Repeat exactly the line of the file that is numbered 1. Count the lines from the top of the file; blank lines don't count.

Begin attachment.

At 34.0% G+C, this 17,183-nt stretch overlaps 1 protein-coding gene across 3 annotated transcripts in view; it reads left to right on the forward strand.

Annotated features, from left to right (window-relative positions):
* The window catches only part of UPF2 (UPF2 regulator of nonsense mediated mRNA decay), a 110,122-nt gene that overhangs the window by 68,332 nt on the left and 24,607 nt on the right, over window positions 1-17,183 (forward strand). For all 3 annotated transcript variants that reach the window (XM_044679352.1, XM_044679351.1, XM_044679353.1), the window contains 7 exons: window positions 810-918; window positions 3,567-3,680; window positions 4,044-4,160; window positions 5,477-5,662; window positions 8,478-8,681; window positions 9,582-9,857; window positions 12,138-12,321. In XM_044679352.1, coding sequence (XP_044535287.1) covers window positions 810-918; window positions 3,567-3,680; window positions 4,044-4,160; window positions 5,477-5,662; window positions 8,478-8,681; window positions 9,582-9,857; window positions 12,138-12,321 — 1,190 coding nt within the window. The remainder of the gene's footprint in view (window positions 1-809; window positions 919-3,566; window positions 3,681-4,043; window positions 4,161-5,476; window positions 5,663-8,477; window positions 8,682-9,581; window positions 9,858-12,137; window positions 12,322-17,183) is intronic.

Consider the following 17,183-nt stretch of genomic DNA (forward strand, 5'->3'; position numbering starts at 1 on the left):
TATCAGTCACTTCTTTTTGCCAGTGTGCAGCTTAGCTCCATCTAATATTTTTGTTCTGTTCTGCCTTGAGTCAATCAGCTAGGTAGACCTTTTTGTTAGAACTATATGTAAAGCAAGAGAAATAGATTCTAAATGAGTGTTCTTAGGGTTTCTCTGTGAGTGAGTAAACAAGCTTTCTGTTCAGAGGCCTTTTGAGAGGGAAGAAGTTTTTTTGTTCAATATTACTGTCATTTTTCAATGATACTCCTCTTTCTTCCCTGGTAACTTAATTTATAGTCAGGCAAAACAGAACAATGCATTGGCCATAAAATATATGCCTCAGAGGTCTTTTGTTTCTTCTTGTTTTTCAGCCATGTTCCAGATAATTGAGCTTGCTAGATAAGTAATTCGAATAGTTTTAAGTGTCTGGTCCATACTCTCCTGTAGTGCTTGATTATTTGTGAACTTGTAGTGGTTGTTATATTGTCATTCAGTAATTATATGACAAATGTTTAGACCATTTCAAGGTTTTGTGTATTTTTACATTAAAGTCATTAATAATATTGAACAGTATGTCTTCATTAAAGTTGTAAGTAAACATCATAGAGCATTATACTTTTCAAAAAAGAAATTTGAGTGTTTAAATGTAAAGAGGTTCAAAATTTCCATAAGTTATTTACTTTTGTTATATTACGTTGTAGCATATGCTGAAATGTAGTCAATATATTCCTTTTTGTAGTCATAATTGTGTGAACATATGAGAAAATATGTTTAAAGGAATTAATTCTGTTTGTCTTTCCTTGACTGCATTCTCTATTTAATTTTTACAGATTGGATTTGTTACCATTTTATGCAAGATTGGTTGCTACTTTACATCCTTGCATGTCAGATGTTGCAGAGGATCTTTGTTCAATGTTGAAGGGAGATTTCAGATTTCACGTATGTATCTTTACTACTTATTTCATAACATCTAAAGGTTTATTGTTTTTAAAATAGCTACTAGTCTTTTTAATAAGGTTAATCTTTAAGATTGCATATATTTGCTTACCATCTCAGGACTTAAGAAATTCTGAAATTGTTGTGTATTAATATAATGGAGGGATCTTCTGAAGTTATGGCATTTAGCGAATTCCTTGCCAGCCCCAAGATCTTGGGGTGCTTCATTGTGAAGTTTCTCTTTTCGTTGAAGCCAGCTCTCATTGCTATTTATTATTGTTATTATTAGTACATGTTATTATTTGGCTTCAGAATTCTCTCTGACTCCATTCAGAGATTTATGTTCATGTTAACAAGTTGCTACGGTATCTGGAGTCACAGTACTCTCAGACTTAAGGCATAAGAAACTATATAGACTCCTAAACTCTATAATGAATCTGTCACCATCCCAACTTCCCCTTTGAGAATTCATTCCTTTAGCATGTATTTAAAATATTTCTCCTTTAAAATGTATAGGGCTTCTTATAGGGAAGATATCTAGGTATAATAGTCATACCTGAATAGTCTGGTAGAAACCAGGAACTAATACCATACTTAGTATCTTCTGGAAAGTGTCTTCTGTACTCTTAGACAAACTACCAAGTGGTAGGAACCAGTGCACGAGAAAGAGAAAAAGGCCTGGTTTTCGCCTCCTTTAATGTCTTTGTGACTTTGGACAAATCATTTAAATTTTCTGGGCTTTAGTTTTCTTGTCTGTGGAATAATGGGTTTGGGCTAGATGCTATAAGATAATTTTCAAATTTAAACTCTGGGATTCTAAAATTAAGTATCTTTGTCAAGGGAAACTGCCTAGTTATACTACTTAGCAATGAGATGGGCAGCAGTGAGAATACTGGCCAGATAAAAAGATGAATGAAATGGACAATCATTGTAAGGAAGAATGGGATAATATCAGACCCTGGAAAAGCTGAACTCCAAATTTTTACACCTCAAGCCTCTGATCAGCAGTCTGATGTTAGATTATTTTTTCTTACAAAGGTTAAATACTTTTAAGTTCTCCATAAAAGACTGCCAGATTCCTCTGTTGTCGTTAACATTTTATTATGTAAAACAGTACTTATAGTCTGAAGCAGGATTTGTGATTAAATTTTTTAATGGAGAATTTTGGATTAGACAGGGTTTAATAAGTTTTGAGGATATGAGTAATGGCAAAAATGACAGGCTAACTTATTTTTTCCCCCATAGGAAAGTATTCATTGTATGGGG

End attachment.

At 34.0% G+C, this 17,183-nt stretch overlaps 1 protein-coding gene across 3 annotated transcripts in view; it reads left to right on the forward strand.